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A Single Serine Residue Determines Selectivity to Monovalent Metal Ions in Metalloregulators of the MerR Family
- Ibíáíáñez, María M., Checa, Susana K., Soncini, Fernando C.
- Journal of bacteriology 2015 v.197 no.9 pp. 1606-1613
- alanine, cadmium, cobalt, copper, cysteine, dimerization, genes, gold, heavy metals, hydrophobicity, lead, mercury, metal ions, mutants, serine, silver, toxicity, zinc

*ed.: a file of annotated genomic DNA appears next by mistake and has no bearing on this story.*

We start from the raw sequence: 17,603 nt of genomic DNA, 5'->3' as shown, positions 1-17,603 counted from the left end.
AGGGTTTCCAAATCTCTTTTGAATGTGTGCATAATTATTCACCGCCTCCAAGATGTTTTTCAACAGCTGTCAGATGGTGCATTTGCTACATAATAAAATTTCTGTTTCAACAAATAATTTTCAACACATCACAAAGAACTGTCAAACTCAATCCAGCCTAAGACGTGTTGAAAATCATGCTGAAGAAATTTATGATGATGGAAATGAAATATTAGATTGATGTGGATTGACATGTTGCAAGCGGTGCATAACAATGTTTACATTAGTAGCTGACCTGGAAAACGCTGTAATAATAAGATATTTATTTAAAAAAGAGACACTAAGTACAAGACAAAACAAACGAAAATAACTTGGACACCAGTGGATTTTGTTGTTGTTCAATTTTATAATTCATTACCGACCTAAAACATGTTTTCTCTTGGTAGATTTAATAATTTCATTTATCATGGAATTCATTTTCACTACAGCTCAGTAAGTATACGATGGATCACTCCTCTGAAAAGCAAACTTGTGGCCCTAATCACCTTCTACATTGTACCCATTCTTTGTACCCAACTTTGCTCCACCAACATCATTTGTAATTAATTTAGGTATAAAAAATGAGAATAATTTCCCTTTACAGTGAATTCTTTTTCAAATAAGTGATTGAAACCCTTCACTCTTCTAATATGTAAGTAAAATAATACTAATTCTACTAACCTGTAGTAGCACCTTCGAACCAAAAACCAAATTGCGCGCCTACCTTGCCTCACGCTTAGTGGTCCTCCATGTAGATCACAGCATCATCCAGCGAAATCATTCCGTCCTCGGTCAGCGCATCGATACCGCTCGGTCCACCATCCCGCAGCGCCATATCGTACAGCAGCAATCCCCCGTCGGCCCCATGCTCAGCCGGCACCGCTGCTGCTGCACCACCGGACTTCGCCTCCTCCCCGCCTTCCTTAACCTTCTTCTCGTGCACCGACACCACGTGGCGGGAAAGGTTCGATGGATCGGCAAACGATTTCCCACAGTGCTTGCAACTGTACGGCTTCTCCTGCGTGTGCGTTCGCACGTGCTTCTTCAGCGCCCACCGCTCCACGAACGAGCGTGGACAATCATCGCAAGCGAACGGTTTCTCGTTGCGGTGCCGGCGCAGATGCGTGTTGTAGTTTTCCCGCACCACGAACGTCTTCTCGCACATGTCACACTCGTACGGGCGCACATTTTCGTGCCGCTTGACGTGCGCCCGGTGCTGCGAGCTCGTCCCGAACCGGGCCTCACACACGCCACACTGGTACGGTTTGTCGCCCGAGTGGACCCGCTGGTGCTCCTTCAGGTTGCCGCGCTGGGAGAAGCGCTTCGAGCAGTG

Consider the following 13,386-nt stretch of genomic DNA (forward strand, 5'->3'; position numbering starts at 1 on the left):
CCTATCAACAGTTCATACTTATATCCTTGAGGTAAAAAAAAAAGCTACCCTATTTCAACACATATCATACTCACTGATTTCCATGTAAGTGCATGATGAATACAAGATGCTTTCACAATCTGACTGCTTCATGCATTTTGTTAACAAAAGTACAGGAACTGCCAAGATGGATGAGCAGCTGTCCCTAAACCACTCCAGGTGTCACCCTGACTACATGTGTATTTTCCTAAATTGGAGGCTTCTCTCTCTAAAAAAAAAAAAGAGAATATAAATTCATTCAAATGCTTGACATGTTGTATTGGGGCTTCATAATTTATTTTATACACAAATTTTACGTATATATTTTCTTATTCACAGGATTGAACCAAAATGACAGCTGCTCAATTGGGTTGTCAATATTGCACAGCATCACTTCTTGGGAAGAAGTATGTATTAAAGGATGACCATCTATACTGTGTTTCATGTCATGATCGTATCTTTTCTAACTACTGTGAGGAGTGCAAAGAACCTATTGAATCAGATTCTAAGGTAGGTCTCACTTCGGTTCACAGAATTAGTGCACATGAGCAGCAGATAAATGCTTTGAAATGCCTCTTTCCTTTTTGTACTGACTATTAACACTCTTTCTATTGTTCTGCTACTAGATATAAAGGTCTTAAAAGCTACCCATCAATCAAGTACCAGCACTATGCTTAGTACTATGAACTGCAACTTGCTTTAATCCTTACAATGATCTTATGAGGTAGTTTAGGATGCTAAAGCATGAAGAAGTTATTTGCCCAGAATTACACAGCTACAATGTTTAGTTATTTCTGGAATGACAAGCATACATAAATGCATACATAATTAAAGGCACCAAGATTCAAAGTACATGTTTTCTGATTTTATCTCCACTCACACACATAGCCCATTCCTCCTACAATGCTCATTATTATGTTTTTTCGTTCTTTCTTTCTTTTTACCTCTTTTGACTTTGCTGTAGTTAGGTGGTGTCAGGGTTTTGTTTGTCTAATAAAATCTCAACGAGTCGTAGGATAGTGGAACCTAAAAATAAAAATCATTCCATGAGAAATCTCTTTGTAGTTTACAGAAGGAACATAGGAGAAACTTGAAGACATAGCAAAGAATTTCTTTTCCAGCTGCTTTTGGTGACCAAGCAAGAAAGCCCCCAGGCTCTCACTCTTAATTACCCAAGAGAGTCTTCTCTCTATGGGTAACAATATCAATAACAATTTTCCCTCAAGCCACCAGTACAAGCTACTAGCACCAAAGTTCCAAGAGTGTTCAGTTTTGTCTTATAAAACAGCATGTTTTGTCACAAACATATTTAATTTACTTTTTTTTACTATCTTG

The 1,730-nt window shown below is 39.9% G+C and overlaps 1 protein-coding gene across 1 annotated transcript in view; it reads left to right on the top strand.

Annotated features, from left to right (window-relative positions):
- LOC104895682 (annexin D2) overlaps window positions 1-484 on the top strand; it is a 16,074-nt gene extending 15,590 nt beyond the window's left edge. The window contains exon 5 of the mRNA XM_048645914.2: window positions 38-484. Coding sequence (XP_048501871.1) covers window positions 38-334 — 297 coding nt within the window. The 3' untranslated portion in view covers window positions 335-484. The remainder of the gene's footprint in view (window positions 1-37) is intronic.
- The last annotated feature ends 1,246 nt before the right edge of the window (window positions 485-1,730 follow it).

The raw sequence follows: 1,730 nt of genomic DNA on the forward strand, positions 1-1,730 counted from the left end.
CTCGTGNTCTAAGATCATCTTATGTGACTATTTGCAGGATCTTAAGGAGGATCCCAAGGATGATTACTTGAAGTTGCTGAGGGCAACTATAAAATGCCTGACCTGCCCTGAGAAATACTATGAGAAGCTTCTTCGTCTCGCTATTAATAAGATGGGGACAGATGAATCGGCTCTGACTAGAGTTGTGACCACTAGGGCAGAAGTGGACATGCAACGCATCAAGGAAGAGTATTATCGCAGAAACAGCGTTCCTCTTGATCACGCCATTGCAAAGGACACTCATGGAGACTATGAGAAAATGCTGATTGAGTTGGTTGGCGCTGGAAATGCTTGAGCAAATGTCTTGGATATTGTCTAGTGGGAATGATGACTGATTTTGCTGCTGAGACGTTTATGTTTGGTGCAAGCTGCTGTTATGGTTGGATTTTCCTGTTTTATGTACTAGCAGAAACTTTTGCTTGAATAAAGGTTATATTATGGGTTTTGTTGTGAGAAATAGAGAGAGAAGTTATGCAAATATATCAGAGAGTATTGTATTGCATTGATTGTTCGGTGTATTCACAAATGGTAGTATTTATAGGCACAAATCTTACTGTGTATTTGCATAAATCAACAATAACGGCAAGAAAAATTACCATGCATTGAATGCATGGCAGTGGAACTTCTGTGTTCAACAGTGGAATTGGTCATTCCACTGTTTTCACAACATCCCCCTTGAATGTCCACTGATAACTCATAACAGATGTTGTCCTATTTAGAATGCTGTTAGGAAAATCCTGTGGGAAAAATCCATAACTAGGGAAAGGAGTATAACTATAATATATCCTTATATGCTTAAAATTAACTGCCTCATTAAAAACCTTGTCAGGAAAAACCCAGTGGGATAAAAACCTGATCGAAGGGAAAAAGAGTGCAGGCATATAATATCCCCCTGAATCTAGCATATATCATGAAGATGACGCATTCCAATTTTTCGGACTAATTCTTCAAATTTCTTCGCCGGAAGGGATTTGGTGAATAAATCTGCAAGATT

- MerR metalloregulators alleviate toxicity caused by an excess of metal ions, such as copper, zinc, mercury, lead, cadmium, silver, or gold, by triggering the expression of specific efflux or detoxification systems upon metal detection. The sensor protein binds the inducer metal ion by using two conserved cysteine residues at the C-terminal metal-binding loop (MBL). Divalent metal ion sensors, such as MerR and ZntR, require a third cysteine residue, located at the beginning of the dimerization (α5) helix, for metal coordination, while monovalent metal ion sensors, such as CueR and GolS, have a serine residue at this position. This serine residue was proposed to provide hydrophobic and steric restrictions to privilege the binding of monovalent metal ions. Here we show that the presence of alanine at this position does not modify the activation pattern of monovalent metal sensors. In contrast, GolS or CueR mutant sensors with a substitution of cysteine for the serine residue respond to monovalent metal ions or Hg(II) with high sensitivities. Furthermore, in a mutant deleted of the Zn(II) exporter ZntA, they also trigger the expression of their target genes in response to either Zn(II), Cd(II), Pb(II), or Co(II). IMPORTANCE Specificity in a stressor's recognition is essential for mounting an appropriate response. MerR metalloregulators trigger the expression of specific resistance systems upon detection of heavy metal ions. Two groups of these metalloregulators can be distinguished, recognizing either +1 or +2 metal ions, depending on the presence of a conserved serine in the former or a cysteine in the latter. Here we demonstrate that the serine residue in monovalent metal ion sensors excludes divalent metal ion detection, as its replacement by cysteine renders a pan-metal ion sensor. Our results indicate that the spectrum of signals detected by these sensors is determined not only by the metal-binding ligand availability but also by the metal-binding cavity flexibility.